[At the Lone Star Cafe on Route 225 near the development site, a man who gave his name only as Ronnie said he didn't buy the hunter theory. "There are too many hunting places for that," he said, adding that the arsonist is probably a local resident.
"It is probably somebody who worked up in there," said Ronnie, a 59-year-old general contractor and painter. "It was probably someone upset about losing their job or being laid off. At Christmas time, a lot of people get laid off. ... They could have burned it down just to get some work."
Some residents said lingering racism in the community might have been the impetus of the arsonist's rage. Others disagreed.
"I never had any problems with racism here," said Sheila Monts, a black woman who moved into Hunters Brooke last month.
Her home, like all the occupied houses in the development, was not damaged by fire.
"I'm not afraid to stay here," she said. "I've never felt any racial anything" in this community.
"Nothing [racist] in this neighborhood has been reported in this area in the past year," said Capt. J.C. Montminy of the Charles County Sheriff's Office.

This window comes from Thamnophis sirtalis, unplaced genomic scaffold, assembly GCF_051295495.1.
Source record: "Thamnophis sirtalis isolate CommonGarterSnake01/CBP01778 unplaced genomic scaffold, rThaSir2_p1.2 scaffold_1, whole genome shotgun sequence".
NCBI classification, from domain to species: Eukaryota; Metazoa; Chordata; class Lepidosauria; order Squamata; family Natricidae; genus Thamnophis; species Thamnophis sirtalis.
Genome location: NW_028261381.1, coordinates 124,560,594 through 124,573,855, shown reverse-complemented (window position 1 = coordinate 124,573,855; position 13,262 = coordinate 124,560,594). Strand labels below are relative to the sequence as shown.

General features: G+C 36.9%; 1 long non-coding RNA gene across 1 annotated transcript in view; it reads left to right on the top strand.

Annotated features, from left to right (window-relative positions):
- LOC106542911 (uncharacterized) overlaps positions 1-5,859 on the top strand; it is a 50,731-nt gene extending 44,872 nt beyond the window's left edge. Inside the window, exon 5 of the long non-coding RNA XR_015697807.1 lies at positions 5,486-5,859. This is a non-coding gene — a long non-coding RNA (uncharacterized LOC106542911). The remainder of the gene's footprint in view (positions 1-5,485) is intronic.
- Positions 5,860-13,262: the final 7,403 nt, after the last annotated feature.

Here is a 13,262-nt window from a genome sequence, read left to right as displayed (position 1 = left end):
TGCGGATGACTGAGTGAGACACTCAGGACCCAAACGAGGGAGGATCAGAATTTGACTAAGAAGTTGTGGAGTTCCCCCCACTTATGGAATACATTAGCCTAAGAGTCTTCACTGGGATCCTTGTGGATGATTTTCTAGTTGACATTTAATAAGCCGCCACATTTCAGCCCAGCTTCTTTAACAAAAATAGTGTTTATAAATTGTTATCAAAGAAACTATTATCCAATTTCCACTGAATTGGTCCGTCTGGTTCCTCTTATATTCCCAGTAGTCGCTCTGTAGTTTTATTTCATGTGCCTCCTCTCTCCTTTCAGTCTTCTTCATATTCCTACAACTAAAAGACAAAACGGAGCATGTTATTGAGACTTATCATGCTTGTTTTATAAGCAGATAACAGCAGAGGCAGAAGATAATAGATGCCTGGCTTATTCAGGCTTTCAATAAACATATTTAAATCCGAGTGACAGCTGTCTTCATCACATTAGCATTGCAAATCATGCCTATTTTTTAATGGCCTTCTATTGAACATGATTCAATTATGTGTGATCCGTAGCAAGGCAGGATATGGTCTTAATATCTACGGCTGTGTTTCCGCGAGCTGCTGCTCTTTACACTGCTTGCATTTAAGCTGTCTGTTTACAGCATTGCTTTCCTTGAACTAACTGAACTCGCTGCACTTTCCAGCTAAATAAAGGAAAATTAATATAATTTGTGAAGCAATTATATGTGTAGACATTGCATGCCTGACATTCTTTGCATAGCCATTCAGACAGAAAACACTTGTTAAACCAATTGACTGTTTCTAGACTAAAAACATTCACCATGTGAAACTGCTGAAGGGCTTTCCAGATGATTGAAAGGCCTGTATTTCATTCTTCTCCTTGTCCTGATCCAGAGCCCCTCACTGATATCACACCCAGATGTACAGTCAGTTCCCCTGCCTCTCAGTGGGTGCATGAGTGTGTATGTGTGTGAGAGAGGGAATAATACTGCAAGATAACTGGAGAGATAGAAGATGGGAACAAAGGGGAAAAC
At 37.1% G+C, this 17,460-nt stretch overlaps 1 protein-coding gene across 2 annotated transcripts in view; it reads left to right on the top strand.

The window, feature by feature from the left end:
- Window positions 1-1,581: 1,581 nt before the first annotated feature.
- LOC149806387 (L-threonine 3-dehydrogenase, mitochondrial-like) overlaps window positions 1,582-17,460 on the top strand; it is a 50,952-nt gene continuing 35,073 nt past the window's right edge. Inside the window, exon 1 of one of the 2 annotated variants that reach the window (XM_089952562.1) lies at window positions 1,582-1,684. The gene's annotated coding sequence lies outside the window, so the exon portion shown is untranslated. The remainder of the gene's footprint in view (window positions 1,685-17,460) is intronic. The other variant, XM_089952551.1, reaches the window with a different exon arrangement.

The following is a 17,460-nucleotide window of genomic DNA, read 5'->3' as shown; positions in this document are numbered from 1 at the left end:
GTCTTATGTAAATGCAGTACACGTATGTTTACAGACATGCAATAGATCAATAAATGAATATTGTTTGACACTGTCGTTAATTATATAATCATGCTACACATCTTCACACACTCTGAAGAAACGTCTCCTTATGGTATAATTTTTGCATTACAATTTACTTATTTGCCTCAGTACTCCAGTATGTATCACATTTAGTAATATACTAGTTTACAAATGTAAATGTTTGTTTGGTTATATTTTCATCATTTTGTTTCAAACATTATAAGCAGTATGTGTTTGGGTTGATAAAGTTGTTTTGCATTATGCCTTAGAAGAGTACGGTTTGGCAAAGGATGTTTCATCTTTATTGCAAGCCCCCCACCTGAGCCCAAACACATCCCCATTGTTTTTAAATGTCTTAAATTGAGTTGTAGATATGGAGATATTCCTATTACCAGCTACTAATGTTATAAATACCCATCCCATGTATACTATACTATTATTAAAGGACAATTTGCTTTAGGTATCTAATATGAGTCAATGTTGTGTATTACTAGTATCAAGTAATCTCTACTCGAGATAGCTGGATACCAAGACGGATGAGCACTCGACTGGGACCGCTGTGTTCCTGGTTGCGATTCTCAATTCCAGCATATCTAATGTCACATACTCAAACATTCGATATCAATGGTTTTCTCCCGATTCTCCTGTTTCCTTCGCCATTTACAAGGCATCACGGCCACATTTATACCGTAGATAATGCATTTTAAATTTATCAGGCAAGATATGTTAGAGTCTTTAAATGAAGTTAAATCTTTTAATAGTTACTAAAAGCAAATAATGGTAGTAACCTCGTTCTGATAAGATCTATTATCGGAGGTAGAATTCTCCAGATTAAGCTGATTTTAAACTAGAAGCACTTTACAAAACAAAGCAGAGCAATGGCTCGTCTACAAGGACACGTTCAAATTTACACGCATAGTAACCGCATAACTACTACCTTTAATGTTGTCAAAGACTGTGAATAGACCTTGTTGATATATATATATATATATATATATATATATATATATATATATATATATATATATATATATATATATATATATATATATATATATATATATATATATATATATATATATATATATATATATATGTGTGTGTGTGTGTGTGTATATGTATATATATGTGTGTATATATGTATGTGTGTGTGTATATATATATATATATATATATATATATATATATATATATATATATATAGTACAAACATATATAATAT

However, a 63-year-old black man who has lived in the Indian Head area all his life said racism always simmers just beneath the surface of his rural hometown. He said he wouldn't be surprised if the fire was the work of a racist arsonist.
"They've been putting racial slurs up on the walls there for some time," said Grant Baker, a retired Navy contractor. "This is a racial town, and it still half is. That racial thing is still here."
Marilyn Weimer, a black woman who lost her home in Charles County to a fire in March, said she suspects the Hunters Brooke arson was racially motivated.
"I'm not convinced there are no racial underpinnings. I try not to go there first, but it doesn't leave your mind," said Mrs. Weimer, who lives in Accokeek.]
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